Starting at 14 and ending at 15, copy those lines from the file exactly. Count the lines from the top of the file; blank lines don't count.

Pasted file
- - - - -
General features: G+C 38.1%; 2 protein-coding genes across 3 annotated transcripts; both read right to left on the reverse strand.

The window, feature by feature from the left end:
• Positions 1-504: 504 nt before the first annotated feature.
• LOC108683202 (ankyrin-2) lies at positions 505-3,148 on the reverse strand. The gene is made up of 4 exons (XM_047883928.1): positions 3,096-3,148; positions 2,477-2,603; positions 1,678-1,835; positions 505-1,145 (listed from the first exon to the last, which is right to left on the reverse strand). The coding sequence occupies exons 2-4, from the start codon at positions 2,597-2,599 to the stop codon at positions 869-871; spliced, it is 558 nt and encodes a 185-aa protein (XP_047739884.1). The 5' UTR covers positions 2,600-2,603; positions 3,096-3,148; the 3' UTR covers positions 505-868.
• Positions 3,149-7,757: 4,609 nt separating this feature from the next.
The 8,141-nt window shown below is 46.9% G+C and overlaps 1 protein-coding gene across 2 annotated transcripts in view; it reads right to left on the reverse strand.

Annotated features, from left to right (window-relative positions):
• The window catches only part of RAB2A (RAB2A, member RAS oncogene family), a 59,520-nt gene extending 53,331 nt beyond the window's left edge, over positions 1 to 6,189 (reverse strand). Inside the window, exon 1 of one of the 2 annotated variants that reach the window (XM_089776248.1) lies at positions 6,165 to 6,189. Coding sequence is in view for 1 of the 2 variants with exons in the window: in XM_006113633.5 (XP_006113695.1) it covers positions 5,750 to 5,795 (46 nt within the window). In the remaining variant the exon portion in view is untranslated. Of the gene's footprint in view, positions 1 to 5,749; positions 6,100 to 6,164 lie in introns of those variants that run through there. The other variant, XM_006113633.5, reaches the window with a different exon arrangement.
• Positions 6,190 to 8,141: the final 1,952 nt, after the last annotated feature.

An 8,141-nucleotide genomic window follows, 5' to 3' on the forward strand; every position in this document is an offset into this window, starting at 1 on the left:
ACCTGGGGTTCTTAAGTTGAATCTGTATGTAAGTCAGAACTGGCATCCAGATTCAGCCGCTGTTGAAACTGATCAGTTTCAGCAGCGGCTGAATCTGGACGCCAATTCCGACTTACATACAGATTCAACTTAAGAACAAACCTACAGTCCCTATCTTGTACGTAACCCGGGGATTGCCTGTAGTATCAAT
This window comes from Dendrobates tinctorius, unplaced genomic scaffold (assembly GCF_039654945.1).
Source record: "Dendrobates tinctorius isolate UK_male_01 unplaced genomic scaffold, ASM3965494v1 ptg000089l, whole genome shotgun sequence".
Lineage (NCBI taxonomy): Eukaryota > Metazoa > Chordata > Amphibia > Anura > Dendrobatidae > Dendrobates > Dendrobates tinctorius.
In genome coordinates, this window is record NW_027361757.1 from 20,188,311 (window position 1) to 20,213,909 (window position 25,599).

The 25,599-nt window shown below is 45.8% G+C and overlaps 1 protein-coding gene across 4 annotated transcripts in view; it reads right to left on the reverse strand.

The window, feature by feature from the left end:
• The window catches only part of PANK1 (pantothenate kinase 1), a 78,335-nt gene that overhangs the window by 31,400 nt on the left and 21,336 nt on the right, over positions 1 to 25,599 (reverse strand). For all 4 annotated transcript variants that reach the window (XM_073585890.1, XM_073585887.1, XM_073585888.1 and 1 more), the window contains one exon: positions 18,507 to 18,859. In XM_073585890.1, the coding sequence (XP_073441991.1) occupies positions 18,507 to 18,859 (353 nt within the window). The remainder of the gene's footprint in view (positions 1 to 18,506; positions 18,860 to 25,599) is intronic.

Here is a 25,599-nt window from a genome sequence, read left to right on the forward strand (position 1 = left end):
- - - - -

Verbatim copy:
Lineage (NCBI taxonomy): Eukaryota > Metazoa > Chordata > Amphibia > Anura > Dendrobatidae > Dendrobates > Dendrobates tinctorius.
In genome coordinates, this window is record NW_027361757.1 from 20,188,311 (window position 1) to 20,213,909 (window position 25,599).